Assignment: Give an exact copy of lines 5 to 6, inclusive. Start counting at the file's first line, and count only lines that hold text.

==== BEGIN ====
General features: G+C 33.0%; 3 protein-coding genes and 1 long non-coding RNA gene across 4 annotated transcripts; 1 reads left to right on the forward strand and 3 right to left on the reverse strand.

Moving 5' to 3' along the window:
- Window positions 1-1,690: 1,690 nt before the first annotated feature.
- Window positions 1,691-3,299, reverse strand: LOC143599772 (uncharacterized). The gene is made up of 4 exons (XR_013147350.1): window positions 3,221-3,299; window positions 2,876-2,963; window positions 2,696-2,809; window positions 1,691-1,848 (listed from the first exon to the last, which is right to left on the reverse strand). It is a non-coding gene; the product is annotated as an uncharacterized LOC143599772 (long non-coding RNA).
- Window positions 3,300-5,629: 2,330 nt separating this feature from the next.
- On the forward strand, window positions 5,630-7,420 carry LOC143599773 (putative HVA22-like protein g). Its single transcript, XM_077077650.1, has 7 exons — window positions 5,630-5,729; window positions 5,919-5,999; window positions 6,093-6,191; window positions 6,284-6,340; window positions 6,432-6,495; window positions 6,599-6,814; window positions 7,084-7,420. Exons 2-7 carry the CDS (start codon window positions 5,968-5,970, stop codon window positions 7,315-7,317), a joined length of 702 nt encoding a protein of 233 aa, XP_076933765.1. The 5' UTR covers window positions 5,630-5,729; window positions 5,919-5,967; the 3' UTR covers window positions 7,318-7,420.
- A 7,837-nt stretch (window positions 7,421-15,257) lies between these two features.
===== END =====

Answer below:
- Window positions 3,300-5,629: 2,330 nt separating this feature from the next.
- On the forward strand, window positions 5,630-7,420 carry LOC143599773 (putative HVA22-like protein g). Its single transcript, XM_077077650.1, has 7 exons — window positions 5,630-5,729; window positions 5,919-5,999; window positions 6,093-6,191; window positions 6,284-6,340; window positions 6,432-6,495; window positions 6,599-6,814; window positions 7,084-7,420. Exons 2-7 carry the CDS (start codon window positions 5,968-5,970, stop codon window positions 7,315-7,317), a joined length of 702 nt encoding a protein of 233 aa, XP_076933765.1. The 5' UTR covers window positions 5,630-5,729; window positions 5,919-5,967; the 3' UTR covers window positions 7,318-7,420.